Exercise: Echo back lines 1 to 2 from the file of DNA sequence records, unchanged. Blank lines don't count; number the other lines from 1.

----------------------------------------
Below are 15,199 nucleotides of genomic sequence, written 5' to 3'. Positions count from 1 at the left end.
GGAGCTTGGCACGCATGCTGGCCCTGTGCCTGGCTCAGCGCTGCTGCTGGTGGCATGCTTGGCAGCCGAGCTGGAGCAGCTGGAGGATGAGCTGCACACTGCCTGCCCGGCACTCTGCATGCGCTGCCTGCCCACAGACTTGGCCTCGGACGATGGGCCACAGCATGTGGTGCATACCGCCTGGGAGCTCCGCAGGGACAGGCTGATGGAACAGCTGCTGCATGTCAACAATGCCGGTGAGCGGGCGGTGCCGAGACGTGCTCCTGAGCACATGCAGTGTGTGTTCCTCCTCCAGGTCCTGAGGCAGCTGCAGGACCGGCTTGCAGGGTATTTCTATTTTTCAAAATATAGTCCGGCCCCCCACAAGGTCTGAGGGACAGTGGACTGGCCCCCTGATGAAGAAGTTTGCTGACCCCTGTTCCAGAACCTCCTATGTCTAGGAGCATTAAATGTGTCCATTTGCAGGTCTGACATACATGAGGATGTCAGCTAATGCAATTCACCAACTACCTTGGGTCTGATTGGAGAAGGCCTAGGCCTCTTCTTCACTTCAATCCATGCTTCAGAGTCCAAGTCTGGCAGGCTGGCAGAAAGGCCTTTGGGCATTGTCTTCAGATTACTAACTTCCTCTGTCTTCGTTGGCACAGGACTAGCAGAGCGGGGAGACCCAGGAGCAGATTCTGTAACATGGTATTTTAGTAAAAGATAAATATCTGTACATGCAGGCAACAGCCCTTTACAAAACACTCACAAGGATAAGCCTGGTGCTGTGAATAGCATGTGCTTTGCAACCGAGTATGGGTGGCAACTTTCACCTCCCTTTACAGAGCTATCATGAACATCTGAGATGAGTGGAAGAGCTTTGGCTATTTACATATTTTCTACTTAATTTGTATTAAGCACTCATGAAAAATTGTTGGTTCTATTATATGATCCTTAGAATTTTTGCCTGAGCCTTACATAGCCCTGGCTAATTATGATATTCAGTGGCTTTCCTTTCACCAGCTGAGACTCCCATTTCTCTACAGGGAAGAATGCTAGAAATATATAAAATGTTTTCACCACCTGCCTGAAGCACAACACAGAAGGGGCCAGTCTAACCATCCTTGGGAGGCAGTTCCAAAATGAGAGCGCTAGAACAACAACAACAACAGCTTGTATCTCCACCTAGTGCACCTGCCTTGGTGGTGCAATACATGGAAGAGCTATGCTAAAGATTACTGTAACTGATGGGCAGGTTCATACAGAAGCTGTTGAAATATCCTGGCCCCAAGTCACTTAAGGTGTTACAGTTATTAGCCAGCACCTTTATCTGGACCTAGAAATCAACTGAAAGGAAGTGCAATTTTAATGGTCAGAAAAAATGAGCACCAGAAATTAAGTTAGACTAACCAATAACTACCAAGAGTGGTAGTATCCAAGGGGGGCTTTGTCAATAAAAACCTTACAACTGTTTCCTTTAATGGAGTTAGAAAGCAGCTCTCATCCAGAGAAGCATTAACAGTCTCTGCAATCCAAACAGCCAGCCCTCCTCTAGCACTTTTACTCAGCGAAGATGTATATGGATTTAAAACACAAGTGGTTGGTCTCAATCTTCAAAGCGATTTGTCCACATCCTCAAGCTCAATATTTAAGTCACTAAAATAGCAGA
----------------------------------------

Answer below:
Below are 15,199 nucleotides of genomic sequence, written 5' to 3'. Positions count from 1 at the left end.
GGAGCTTGGCACGCATGCTGGCCCTGTGCCTGGCTCAGCGCTGCTGCTGGTGGCATGCTTGGCAGCCGAGCTGGAGCAGCTGGAGGATGAGCTGCACACTGCCTGCCCGGCACTCTGCATGCGCTGCCTGCCCACAGACTTGGCCTCGGACGATGGGCCACAGCATGTGGTGCATACCGCCTGGGAGCTCCGCAGGGACAGGCTGATGGAACAGCTGCTGCATGTCAACAATGCCGGTGAGCGGGCGGTGCCGAGACGTGCTCCTGAGCACATGCAGTGTGTGTTCCTCCTCCAGGTCCTGAGGCAGCTGCAGGACCGGCTTGCAGGGTATTTCTATTTTTCAAAATATAGTCCGGCCCCCCACAAGGTCTGAGGGACAGTGGACTGGCCCCCTGATGAAGAAGTTTGCTGACCCCTGTTCCAGAACCTCCTATGTCTAGGAGCATTAAATGTGTCCATTTGCAGGTCTGACATACATGAGGATGTCAGCTAATGCAATTCACCAACTACCTTGGGTCTGATTGGAGAAGGCCTAGGCCTCTTCTTCACTTCAATCCATGCTTCAGAGTCCAAGTCTGGCAGGCTGGCAGAAAGGCCTTTGGGCATTGTCTTCAGATTACTAACTTCCTCTGTCTTCGTTGGCACAGGACTAGCAGAGCGGGGAGACCCAGGAGCAGATTCTGTAACATGGTATTTTAGTAAAAGATAAATATCTGTACATGCAGGCAACAGCCCTTTACAAAACACTCACAAGGATAAGCCTGGTGCTGTGAATAGCATGTGCTTTGCAACCGAGTATGGGTGGCAACTTTCACCTCCCTTTACAGAGCTATCATGAACATCTGAGATGAGTGGAAGAGCTTTGGCTATTTACATATTTTCTACTTAATTTGTATTAAGCACTCATGAAAAATTGTTGGTTCTATTATATGATCCTTAGAATTTTTGCCTGAGCCTTACATAGCCCTGGCTAATTATGATATTCAGTGGCTTTCCTTTCACCAGCTGAGACTCCCATTTCTCTACAGGGAAGAATGCTAGAAATATATAAAATGTTTTCACCACCTGCCTGAAGCACAACACAGAAGGGGCCAGTCTAACCATCCTTGGGAGGCAGTTCCAAAATGAGAGCGCTAGAACAACAACAACAACAGCTTGTATCTCCACCTAGTGCACCTGCCTTGGTGGTGCAATACATGGAAGAGCTATGCTAAAGATTACTGTAACTGATGGGCAGGTTCATACAGAAGCTGTTGAAATATCCTGGCCCCAAGTCACTTAAGGTGTTACAGTTATTAGCCAGCACCTTTATCTGGACCTAGAAATCAACTGAAAGGAAGTGCAATTTTAATGGTCAGAAAAAATGAGCACCAGAAATTAAGTTAGACTAACCAATAACTACCAAGAGTGGTAGTATCCAAGGGGGGCTTTGTCAATAAAAACCTTACAACTGTTTCCTTTAATGGAGTTAGAAAGCAGCTCTCATCCAGAGAAGCATTAACAGTCTCTGCAATCCAAACAGCCAGCCCTCCTCTAGCACTTTTACTCAGCGAAGATGTATATGGATTTAAAACACAAGTGGTTGGTCTCAATCTTCAAAGCGATTTGTCCACATCCTCAAGCTCAATATTTAAGTCACTAAAATAGCAGA